As the new visa rules for wealthy, entrepreneurial and 'exceptionally talented' migrants to the UK come into force tomorrow (6 April 2011), Philip Barth, head of the private immigration law team at Penningtons Solicitors LLP, advises anyone relocating to the UK to examine their own motivations very carefully.

"While the new rules appear to be a sensible quick fix for the Government to attract much needed funds and talent into the UK, anyone considering this route should take expert advice that provides them with a 360 degree look at their aspirations, assets and objectives for moving to the UK. As with most things in life, if the deal looks too good to be true, it probably is," says Barth.

From 6 April, foreign investors who bring £5 million and £10 million into the UK will be able to achieve Indefinite Leave to Remain (ILR) within three and two years respectively. They will also be allowed to be absent from the UK for up to 180 days a year without it affecting their eligibility for ILR.

There are a number of relaxations for entrepreneurs including a reduced investment threshold of £50,000 - the standard current threshold is £200,000 - for those with funding from reputable, approved organisations such as registered venture capitalists, business angels or a Government department. Entrepreneurs will also be able to settle in the UK more quickly if they create ten jobs or turn over £5 million in a three year period.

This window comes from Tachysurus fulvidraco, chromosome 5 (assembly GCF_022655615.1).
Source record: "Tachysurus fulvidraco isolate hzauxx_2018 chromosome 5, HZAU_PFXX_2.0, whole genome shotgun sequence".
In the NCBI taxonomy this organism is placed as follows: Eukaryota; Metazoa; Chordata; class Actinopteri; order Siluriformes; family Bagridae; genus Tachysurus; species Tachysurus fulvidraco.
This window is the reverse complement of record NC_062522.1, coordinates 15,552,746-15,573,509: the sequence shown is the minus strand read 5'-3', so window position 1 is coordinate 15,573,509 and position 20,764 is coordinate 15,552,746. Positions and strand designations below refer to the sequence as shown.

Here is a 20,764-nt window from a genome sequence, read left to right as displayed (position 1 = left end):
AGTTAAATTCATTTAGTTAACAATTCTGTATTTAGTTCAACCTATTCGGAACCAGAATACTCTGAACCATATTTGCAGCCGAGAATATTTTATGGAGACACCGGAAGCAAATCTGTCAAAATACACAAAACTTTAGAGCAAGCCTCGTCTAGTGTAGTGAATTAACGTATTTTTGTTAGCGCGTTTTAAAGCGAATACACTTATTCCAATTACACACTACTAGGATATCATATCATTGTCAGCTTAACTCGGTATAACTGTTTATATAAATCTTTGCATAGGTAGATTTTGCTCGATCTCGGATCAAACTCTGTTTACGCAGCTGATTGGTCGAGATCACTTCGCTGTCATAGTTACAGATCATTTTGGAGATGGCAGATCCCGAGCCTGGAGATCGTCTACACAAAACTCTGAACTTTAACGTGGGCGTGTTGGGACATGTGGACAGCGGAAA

'Exceptionally talented' migrants who have already been recognised or have the potential to be recognised as leaders in the fields of science, arts and humanities no longer need to be sponsored by an employer but can be endorsed by an accredited competent body which will select those who will qualify for endorsement.

Philip Barth says: "While these changes appear to make it easier for people to relocate to the UK, set up a business and achieve ILR more quickly, if one of their goals is to achieve citizenship, they should be aware that the rules for naturalisation have not been changed. This means that, at best, these new rules will only shave 12 months off the six year path to a British passport.

"Prospective migrants should also consider the impact of moving on their family as well as their business life and seek specialist advice about their situation so that they fully understand the impact that English law may have on all aspects of their life."

For further information about the new visa rules and the implications for prospective migrants, please click here.